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Rabaa massacre: Nine years on, Egyptians still live in its shadow

The horrific events of August 2013 enabled the rise of Sisi's counter-revolutionary regime, characterised by a steady decline in human rights
Demonstrators with Egyptian Americans for Democracy and Human Rights hold a rally in Washington on 14 August 2014 to mark the first anniversary of the Rabaa massacre in Cairo (AFP)

This week marks nine years since the August 2013 Rabaa massacre, an unprecedented episode of state-led violence against civilian protesters as part of the counter-revolutionary strategy led by Abdel Fattah el-Sisi, now Egypt's president.

Rabaa did not happen in a vacuum. It was the culmination of the deep state's counterrevolutionary efforts

Commonly referred to as the end of the Arab Spring, the massacre unfolded as police and military forces charged at protesters in Rabaa al-Adawiya and al-Nahda squares in Cairo, attacking them with armoured military vehicles, live ammunition and snipers. 

Military forces then set the protest sites on fire, destroying the Rabaa mosque in the process. It is estimated that more than 800 people were slaughtered, with many ending up in makeshift mass morgues; some families never had the bodies returned for proper burial, and dozens simply disappeared.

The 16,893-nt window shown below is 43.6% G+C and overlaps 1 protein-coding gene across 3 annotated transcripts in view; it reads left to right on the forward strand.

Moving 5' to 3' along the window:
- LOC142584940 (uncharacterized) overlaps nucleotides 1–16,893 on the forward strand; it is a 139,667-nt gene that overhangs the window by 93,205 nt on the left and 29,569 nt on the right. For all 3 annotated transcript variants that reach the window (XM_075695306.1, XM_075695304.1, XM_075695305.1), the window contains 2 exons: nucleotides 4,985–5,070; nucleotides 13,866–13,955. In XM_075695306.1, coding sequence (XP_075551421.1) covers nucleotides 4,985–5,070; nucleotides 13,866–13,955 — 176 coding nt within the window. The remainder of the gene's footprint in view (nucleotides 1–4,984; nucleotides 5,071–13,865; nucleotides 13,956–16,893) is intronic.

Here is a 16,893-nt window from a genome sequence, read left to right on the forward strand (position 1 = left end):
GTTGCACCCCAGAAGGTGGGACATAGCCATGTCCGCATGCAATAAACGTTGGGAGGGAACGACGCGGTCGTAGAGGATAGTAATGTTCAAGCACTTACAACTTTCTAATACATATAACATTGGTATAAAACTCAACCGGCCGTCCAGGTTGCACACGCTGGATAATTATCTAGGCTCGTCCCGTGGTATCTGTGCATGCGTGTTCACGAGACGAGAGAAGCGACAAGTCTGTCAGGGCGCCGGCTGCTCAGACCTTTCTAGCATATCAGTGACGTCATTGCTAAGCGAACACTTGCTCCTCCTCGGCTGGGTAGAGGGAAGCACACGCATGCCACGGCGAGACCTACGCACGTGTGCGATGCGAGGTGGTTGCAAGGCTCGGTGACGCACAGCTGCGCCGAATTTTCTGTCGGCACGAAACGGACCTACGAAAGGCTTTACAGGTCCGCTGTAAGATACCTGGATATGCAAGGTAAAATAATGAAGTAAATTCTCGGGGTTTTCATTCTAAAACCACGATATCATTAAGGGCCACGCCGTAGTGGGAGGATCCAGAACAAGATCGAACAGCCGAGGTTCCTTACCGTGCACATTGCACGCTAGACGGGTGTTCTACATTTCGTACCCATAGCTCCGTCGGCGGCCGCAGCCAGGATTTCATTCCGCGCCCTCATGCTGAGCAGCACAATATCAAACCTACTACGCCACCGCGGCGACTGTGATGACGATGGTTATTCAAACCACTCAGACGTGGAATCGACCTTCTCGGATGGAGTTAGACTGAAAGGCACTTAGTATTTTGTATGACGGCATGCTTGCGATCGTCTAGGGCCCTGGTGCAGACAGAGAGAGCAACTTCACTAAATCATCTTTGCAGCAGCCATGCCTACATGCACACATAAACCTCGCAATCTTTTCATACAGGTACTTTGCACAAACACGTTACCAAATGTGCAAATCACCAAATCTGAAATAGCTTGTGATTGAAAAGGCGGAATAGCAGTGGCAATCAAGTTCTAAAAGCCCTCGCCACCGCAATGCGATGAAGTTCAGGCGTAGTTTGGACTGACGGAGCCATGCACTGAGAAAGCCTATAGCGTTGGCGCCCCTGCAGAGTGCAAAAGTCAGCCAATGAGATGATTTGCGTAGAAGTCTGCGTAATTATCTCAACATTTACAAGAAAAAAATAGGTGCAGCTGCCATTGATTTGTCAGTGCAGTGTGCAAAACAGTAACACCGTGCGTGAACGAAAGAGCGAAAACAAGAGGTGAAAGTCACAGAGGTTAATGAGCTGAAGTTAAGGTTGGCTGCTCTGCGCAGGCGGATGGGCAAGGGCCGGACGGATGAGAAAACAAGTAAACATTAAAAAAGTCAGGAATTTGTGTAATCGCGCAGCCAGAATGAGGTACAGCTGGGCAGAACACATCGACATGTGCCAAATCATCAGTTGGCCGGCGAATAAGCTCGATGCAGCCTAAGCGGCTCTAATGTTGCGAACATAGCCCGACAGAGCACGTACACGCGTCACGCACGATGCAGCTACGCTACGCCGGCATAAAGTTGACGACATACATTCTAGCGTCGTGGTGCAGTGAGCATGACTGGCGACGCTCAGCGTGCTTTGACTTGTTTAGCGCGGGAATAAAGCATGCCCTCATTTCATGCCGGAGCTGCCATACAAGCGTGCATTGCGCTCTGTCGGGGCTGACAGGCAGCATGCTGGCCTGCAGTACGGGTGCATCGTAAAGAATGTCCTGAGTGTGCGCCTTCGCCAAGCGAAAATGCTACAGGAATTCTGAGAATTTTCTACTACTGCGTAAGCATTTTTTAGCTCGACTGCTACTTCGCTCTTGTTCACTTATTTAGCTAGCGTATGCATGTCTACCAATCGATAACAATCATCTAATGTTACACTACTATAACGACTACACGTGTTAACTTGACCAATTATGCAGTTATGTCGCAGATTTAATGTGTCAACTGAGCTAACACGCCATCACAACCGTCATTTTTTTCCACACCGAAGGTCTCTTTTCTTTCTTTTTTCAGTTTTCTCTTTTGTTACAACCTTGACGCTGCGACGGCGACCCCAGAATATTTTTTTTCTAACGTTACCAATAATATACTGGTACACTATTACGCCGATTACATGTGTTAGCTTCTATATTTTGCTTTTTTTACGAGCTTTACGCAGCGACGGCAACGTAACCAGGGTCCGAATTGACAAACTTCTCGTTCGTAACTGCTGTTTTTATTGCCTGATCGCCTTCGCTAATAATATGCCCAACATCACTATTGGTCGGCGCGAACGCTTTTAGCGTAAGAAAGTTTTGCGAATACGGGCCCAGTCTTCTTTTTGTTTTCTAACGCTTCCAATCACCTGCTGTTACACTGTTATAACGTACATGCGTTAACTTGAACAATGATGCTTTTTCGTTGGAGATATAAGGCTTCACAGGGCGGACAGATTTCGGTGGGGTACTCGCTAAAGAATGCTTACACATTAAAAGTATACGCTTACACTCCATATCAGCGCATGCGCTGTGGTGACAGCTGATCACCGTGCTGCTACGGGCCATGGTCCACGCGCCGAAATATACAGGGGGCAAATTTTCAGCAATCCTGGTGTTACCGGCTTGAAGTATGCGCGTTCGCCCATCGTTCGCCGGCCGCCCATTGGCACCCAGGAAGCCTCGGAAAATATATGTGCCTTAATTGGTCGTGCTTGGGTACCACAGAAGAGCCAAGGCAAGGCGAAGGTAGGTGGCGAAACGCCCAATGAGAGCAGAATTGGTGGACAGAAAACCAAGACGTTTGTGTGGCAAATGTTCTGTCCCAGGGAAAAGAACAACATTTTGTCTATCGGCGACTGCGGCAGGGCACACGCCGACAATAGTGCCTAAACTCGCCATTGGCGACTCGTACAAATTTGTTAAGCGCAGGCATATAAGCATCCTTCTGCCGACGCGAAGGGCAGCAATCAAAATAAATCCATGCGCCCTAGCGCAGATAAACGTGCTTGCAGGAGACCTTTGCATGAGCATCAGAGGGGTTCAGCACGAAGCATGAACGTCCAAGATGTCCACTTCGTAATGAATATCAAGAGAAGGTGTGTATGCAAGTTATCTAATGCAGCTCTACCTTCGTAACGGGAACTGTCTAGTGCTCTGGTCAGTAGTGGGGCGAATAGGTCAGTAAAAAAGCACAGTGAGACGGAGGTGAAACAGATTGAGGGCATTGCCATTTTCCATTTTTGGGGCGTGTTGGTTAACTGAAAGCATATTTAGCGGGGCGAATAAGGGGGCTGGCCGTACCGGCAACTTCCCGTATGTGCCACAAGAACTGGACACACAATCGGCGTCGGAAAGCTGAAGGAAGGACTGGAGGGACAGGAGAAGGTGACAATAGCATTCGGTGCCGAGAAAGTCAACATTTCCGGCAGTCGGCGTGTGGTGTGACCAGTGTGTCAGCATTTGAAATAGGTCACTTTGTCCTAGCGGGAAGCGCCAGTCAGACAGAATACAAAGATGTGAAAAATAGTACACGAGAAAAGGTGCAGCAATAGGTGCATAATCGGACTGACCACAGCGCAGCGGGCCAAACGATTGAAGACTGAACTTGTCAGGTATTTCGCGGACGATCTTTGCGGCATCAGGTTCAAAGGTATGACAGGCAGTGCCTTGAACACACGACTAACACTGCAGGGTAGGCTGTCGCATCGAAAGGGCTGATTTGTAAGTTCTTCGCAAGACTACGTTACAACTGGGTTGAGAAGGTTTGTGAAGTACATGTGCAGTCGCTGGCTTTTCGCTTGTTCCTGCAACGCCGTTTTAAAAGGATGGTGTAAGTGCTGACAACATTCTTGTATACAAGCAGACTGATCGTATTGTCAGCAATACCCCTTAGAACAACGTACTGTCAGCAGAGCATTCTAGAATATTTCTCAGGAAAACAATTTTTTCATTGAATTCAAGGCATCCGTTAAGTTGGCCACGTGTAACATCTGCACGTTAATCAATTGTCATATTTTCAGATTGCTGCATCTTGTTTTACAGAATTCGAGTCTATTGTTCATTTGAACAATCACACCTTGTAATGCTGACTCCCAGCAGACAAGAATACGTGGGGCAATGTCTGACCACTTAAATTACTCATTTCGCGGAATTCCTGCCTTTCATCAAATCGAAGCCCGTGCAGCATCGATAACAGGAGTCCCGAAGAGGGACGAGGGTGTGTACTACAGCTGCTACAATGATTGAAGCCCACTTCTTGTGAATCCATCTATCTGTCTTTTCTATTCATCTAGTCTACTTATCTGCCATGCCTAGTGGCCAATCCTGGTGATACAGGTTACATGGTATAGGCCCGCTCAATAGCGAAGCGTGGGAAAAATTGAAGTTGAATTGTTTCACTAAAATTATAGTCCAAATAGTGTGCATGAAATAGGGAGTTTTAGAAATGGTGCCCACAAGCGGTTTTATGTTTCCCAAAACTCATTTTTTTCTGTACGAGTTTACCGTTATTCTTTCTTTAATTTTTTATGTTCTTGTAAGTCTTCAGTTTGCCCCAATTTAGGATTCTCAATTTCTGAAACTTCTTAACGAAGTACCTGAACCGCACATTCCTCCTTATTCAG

In 2018, after an internationally condemned mass trial, 75 people were sentenced to death and more than 600 were given hefty prison sentences.

Many describe Rabaa as the worst mass killing of demonstrators in modern history, and today, nine years later, Egyptians still live in the shadow of those horrific events, which cemented the installing of a counter-revolutionary regime characterised by a steady decline in human rights, heavy patrolling of political space, and the erasure of what little sociopolitical gains had been made after the 2011 uprising.

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Rabaa did not happen in a vacuum. It was the culmination of the deep state's counter-revolutionary efforts, which had been at play since the removal of longstanding dictator Hosni Mubarak amid protests in early 2011.

The toppling of the Mubarak regime opened up Egypt's political space after decades of oppression, allowing the emergence of previously outlawed political opposition groups, such as the Muslim Brotherhood. Ultimately, it set Egypt on a path, albeit short-lived, towards democratic transition. 

History of repression

The Brotherhood was one of the main political actors to take centre stage after Mubarak was toppled. Founded in 1928 by schoolteacher Hassan al-Banna, and using the slogan "Islam is the solution," the group preached a gradual Islamisation of the state, alongside a strong anti-colonial narrative that soon built a strong popular base.